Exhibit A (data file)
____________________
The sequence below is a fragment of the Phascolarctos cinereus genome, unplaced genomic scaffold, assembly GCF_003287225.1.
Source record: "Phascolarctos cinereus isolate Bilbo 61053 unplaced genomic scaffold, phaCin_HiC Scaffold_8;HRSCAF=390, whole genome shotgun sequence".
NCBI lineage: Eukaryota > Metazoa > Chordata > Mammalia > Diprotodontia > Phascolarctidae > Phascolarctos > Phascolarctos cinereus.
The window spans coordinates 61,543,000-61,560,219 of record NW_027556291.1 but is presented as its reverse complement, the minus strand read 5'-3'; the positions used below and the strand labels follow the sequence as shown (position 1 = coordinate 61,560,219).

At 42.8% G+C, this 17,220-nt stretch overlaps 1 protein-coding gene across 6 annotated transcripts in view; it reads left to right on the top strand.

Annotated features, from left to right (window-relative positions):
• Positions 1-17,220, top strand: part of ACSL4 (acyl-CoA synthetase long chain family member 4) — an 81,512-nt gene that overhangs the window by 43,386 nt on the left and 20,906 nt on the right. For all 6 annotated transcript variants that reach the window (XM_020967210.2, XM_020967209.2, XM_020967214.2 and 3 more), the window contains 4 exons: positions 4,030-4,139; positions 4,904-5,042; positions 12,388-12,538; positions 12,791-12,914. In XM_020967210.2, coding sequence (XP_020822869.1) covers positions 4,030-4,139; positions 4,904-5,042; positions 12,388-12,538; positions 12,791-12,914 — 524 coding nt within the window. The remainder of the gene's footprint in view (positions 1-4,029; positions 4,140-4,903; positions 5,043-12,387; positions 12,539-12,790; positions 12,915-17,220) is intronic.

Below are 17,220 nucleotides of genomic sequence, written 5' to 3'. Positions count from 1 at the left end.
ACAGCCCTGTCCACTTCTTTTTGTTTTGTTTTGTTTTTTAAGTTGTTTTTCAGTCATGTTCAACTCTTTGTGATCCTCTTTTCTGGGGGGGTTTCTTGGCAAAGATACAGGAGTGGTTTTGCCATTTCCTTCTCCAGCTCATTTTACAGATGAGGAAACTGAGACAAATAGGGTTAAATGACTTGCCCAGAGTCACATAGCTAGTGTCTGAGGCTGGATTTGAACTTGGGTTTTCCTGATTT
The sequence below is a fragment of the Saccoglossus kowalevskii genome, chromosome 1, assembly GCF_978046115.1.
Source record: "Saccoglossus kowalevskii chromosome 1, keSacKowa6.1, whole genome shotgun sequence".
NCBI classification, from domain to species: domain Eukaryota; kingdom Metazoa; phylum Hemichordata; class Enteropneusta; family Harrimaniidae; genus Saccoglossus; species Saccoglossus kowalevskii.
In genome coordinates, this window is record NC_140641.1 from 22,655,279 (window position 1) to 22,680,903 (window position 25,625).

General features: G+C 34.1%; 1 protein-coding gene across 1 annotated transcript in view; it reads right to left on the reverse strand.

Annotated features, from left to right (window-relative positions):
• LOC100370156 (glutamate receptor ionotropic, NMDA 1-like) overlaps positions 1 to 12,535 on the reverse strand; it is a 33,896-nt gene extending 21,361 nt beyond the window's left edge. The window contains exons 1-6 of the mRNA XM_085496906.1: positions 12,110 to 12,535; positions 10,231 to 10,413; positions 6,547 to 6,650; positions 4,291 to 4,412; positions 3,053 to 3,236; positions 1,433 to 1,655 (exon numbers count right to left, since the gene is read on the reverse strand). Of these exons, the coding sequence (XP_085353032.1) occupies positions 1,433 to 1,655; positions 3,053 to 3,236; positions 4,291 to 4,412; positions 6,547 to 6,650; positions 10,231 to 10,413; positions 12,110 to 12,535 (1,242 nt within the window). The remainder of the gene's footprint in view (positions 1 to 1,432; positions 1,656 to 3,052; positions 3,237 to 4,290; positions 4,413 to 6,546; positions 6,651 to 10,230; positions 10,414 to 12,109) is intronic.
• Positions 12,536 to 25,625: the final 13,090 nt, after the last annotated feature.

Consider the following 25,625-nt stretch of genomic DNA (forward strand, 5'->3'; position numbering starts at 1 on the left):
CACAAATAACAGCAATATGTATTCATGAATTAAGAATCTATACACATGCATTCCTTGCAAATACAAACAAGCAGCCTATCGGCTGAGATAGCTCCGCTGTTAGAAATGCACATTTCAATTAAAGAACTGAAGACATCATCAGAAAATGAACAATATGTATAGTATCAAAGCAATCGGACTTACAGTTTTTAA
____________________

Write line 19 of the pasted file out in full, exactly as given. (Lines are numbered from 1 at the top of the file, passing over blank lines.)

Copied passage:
CACAAATAACAGCAATATGTATTCATGAATTAAGAATCTATACACATGCATTCCTTGCAAATACAAACAAGCAGCCTATCGGCTGAGATAGCTCCGCTGTTAGAAATGCACATTTCAATTAAAGAACTGAAGACATCATCAGAAAATGAACAATATGTATAGTATCAAAGCAATCGGACTTACAGTTTTTAA